Bedimo-Rung, A.L., Gustat, J., Tompkins, B.J., Rice, J., & Thomson, J. (2006). Development of a Direct Observation Instrument to Measure Environmental Characteristics of Parks for Physical Activity. Journal of Physical Activity and Health, 3(S1), S176-S189.
Background: The study’s purpose is to describe the development and evaluate the reliability (inter-observer agreement) and validity (rater agreement with a gold standard) of a direct observation instrument to assess park characteristics that may be related to physical activity.
Methods: A direct observation instrument of 181 items was developed based on a conceptual model consisting of the following domains: features, condition, access, esthetics, and safety. Fifteen pairs of observers were trained and sent to two parks simultaneously to assess two Target Areas each.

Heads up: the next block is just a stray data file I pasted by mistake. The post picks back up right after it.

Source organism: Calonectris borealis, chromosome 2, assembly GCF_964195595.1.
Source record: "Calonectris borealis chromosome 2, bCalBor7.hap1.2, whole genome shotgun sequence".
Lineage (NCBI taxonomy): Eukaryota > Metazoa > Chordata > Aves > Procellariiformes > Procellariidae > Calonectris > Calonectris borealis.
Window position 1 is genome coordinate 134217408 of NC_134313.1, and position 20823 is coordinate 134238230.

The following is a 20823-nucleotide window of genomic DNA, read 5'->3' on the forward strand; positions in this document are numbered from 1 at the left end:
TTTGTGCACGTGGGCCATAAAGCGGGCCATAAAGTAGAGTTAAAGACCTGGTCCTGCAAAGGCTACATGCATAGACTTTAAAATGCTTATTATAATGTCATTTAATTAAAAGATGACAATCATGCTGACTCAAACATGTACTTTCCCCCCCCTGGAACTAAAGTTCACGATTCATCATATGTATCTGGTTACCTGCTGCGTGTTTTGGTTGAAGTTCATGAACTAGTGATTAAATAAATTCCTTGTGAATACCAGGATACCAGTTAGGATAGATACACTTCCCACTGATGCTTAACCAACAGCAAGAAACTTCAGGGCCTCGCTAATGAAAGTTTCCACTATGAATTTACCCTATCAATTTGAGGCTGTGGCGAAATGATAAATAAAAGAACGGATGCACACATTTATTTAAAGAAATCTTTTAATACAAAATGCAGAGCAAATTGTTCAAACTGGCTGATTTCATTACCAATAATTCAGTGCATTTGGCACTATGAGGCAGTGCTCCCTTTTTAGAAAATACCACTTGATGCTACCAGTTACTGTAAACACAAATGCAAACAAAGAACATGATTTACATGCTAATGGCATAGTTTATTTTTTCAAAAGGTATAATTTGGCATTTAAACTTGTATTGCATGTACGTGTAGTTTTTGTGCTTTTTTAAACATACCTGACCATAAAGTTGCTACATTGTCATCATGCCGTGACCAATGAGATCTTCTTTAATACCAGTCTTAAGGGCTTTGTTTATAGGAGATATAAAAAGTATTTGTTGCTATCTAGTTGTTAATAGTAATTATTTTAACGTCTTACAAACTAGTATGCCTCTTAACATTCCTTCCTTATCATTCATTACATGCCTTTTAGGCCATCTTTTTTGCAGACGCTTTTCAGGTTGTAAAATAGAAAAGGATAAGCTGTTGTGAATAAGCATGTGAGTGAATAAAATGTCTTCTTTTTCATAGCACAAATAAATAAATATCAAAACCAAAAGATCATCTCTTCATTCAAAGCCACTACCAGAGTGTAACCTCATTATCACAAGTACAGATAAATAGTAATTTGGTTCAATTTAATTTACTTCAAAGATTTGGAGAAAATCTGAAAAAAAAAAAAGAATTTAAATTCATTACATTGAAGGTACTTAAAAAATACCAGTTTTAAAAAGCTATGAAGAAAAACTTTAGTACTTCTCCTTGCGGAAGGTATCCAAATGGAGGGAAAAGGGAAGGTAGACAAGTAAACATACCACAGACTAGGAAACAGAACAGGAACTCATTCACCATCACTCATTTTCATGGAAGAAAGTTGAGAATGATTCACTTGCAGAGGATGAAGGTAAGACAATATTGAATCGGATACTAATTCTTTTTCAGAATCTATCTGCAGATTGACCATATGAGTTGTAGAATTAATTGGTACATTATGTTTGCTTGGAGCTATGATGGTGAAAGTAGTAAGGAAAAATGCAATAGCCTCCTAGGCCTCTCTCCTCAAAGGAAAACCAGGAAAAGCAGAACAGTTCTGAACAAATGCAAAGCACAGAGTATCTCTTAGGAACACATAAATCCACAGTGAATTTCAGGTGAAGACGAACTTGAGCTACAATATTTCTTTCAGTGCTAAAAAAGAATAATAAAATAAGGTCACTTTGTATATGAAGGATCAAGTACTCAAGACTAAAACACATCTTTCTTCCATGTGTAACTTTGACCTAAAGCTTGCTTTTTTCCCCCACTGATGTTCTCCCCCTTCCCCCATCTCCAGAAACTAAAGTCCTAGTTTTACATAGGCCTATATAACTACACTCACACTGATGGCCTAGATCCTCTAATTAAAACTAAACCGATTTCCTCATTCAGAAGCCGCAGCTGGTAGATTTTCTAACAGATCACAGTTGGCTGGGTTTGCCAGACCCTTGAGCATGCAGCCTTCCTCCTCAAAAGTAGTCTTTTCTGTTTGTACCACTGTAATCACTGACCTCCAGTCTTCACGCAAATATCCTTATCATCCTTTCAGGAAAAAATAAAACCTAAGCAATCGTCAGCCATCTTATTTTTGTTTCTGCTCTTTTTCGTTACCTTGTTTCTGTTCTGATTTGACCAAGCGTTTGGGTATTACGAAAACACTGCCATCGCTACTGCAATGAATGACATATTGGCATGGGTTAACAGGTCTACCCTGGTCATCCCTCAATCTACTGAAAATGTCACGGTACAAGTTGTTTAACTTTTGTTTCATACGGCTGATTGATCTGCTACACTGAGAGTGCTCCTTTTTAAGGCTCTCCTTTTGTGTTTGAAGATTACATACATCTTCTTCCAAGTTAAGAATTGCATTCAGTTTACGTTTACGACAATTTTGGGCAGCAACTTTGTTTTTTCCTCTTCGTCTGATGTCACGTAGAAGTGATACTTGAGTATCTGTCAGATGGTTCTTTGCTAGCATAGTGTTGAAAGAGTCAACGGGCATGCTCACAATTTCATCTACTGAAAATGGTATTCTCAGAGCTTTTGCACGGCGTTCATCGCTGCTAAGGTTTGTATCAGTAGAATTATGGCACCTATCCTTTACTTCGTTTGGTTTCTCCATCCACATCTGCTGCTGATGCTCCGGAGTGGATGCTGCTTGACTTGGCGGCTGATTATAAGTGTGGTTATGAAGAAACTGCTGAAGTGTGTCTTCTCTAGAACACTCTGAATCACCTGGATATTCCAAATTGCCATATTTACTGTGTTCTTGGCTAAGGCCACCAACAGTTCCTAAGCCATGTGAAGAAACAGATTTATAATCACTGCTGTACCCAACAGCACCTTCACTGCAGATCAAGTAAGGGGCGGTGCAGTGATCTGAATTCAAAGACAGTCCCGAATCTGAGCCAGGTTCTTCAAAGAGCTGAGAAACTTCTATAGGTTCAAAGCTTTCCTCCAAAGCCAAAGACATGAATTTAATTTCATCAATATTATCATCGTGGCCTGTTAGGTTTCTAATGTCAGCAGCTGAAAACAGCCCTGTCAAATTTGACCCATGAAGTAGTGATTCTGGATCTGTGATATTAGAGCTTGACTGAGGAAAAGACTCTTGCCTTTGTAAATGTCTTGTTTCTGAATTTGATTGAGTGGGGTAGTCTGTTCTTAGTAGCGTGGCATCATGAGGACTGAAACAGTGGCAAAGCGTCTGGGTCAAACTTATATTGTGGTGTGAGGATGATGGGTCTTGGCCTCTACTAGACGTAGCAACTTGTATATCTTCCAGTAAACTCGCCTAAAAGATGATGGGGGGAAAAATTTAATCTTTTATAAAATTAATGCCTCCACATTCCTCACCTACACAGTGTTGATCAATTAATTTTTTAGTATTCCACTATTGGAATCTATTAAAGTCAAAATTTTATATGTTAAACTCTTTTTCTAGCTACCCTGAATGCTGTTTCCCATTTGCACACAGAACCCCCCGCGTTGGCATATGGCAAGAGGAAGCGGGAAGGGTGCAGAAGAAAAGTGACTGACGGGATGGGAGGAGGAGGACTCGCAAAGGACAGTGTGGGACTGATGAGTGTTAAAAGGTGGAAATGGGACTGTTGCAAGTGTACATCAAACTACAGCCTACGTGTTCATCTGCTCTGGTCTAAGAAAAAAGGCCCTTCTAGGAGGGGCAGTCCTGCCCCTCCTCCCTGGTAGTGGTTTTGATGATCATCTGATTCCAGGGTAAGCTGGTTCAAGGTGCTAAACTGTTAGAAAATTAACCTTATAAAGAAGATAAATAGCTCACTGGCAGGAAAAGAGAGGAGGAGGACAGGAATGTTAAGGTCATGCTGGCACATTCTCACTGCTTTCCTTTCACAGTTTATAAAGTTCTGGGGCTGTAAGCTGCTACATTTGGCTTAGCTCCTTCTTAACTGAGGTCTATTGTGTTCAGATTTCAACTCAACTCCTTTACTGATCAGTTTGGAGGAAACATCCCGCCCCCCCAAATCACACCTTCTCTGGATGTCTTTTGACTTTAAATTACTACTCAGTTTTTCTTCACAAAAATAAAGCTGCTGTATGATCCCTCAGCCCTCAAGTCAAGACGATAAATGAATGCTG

Results: Overall domain reliability was 86.9%, and overall geographic area reliability was 87.5%. Overall domain validity was 78.7% and overall geographic area validity was 81.5%.
Conclusions: Inter-rater reliability and validity were generally good, although validity was slightly lower than reliability. Objective items showed the highest reliability and validity. Items that are time-sensitive may need to be measured on multiple occasions, while items asking for subjective responses may require more supervised practice.